In October 1574, when the Spanish who had been besieging the city of Leiden had finally fled, leaving the inhabitants of the city hungry, a boy from Leiden wandered outside the citywalls and found a pot cooking over a fire. This was left behind by the Spanish who had to flee in haste. In this pot was a mixture of vegetables and meat that would become the famous ‘hutspot’. To this day, hutspot is eaten every year in Leiden on October 3, to celebrate the liberation from the Spanish army, as Leo explained upthread.

Today hutspot is a classic Dutch winterdish that has changed a lot since 1574. The original version most probably consisted of beans, onions, parsnips and meat, whereas todays hutspot is made from carrots, potatoes, onions and meat.

This is my version, a mixture of both. It’s made with potatoes, parsnips, carrots and onions.

gallery_21505_1968_33445.jpg

Use about equal amounts of every vegetable. If you use more potatoes, it will be blander, with more carrots and parsnips it will be sweeter. The exact proportions don't matter too much.

Cut up all the vegetables in small pieces, cover with water, add salt and boil until everything is done. Drain and mash with a lump of butter and some milk, seasoning very liberally with salt and pepper.

This is traditionally served with a piece of boiled beef, but because this is quite a sweet and bland dish, I like to spice it up. As a tribute to it’s Spanish history I like to serve it with fresh chorizo sausages. And ofcourse some gravy. Any good Dutch housewife usually has some gravy in the fridge from a braise.. as do I today.. so I serve it with the gravy from yesterday’s butter braised chicken!

gallery_21505_1968_20633.jpg

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Thank you for showing the two lovely examples of cheese, Chufi.

I really like the Leiden cheese with Cumin. In fact wtih this reminder I may serve it before Thanksgving dinner...

I've not had the "Friese nagelkaas", with cumin and/or cloves Does anyone know if this cheese is available in the US, and if so, how it would typically be named?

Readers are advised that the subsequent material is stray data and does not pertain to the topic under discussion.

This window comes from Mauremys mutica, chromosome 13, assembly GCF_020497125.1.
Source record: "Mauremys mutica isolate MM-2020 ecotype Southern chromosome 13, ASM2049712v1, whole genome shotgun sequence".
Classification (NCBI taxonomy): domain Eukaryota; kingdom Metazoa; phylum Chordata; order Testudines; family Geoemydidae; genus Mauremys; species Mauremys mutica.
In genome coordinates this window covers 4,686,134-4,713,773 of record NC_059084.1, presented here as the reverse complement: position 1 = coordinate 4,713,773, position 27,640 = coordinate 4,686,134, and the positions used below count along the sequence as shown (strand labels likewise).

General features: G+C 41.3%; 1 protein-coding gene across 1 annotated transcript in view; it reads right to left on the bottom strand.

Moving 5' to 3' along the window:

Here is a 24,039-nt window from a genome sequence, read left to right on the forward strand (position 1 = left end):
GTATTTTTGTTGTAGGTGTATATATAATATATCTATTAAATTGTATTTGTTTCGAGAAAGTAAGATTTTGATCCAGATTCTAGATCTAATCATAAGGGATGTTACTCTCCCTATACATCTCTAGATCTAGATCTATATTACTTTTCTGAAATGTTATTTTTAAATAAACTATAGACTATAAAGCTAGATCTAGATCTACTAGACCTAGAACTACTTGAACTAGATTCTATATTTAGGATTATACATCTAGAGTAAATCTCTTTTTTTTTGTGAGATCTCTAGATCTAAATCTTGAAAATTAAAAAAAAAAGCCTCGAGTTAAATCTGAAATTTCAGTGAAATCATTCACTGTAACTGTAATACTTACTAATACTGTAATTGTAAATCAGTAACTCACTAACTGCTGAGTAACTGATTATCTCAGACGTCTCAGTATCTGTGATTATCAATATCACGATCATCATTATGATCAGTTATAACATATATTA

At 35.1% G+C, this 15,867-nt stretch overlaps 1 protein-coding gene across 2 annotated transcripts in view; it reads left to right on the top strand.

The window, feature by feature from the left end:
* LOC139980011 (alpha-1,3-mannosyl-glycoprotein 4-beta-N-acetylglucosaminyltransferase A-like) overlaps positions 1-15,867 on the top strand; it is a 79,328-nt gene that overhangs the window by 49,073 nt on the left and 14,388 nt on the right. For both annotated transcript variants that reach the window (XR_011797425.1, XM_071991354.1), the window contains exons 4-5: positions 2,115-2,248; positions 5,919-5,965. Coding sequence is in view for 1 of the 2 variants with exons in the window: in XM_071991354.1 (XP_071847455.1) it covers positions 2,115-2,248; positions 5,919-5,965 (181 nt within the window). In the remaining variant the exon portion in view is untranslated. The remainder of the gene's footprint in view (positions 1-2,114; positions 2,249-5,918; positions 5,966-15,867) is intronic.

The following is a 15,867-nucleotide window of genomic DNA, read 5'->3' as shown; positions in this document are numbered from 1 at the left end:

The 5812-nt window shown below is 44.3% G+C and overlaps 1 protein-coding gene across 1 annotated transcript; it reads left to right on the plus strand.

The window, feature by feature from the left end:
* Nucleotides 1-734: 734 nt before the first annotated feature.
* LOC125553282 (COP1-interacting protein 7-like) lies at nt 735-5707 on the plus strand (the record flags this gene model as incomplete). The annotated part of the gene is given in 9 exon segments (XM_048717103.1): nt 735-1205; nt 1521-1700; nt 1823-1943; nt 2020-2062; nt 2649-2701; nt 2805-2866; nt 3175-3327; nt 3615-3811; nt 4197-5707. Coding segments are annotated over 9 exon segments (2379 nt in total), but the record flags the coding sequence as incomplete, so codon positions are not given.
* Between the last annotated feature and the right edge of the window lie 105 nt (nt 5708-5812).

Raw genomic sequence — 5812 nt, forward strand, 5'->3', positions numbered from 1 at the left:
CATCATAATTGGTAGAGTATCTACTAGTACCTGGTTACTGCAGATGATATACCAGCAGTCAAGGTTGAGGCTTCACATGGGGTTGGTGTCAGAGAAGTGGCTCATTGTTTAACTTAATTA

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I've not had the "Friese nagelkaas", with cumin and/or  cloves   Does anyone know if this cheese is available in the US, and if so, how it would typically be named?

'nagel' comes from 'kruidnagel' which means clove.

The cheese is a specialty of Friesland, one of the Northern Dutch provinces.

I googled a bit and I think Dutch clove cheese, or Frisian clove cheese, is what its usually called abroad.

In my opinion, the one with just cloves is better, the two spices seem to clash a bit.


Edited by Chufi (log)

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Hi Klary, April,

captainsdinner is known to me as 'Groningse rijsttafel', it's a dish served aboard merchant- and navy ships for ages. The dried beans could be stored for a long time and the side dishes evolved to make the beans a bit more attractive (Try eating the same dish for a month in a row).

I wonder if anyone reading this has ever eaten 'Labskous', another famous dish served on ships. Zeekaken or seabiscuits and the big bowls to soak them in were on sale in Scheveningen at least until 1975: soggy seabiscuits and pan-fried fresh Mackerel followed by a wee tod of jenever :smile:

cheers, Leo.

PS: Loved -and could almost smell- the butter braised chicken Klary ! It was indeed a Sunday treat and around Christmas time my Dad would 'arrange' a rabbit, it was cooked in the same way. Please try it, you may find it even better than chicken. Thanks for putting us back on track to good old fashioned cooking !